IT needs to routinely engage users. Not only do you need to train users on new Alexa skills, but you also need to train users on existing Alexa skills. Users forget things, and you don’t want them to forget how to interact with Alexa.
So, Don’t Buy Alexa?
I’m not writing to dissuade you from implementing Alexa for Business. I’m persuading you to understand the true costs of Alexa. Alexa for Business can improve people’s lives, and Alexa can simplify meetings. However, you need to do some upfront work.
- Gather requirements and find out what people will try to do with Alexa.
- Run exhaustive user acceptance testing to make sure that Alexa won’t waste people’s time.
- Standardize and simplify your meeting room equipment.
- Routinely test and maintain integrations between Alexa and your other services.
- Train people on an ongoing basis.
If you don’t take the time to gather requirements, test, and train, then Alexa for Business is going to waste everyone’s time. Make the most out of your investment in Alexa, and implement it properly.
Want to Know More?
Moving townhall meetings online can present a range of virtual problems – not least, which web conferencing tool to use! This note explores how Microsoft Teams can be used by governmental bodies to remotely host their townhalls and other public engagements.
Upgrading one’s videoconferencing hardware is an important long-term investment that revolves around several decision points. This note offers a process for thinking about these decision points.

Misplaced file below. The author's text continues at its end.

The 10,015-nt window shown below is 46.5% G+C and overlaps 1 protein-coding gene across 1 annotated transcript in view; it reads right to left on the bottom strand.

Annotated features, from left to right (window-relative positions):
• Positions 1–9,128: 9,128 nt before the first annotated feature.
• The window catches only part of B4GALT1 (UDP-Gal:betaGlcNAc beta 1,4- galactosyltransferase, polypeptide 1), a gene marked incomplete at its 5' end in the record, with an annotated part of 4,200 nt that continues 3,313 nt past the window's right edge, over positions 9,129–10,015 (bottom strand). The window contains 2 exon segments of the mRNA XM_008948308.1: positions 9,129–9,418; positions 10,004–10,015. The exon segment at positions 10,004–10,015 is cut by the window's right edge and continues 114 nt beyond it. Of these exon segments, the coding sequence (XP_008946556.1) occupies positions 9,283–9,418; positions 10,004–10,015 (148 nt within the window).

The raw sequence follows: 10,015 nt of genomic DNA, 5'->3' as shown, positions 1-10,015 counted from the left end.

Two new vulnerabilities in Zoom’s web conferencing software were discovered in early June 2020. The vulnerabilities could allow malicious actors the ability to execute arbitrary code on target hosts and exploit path traversal vulnerabilities in the software. Zoom’s latest update addresses and remediates the vulnerabilities.
Zoom’s security consultant has announced that it will be providing strong encryption to paying customers and educational users of its web conferencing service. The move is being made in consultation with industry security consultants and privacy advocates.
RingCentral has launched RingCentral Video, a videoconferencing service integrated into its unified communications platform. This is a move that steers the company away from its partnership with Zoom Video Communications.
Remote annual general meetings and shareholder meetings have certain end-user requirements that cannot be fully met by standard go-to web conferencing tools. Explore what other software options are available in this marketspace.
The Office of the Attorney General of the State of New York has reached a settlement with Zoom Video Communications. The agreement promises enhanced data security and user controls.
Verizon has acquired BlueJeans for between $400-500 million. The move will see BlueJeans integrated into Verizon’s 5G plans, utilizing BlueJeans' advanced and encrypted video-conferencing solutions for telehealth, eLearning, and field service work.
With an update that makes it easier for new and existing users to jump into a meeting, Cisco’s Webex is looking to address one of the few areas where it’s not rated at the very top of the pack.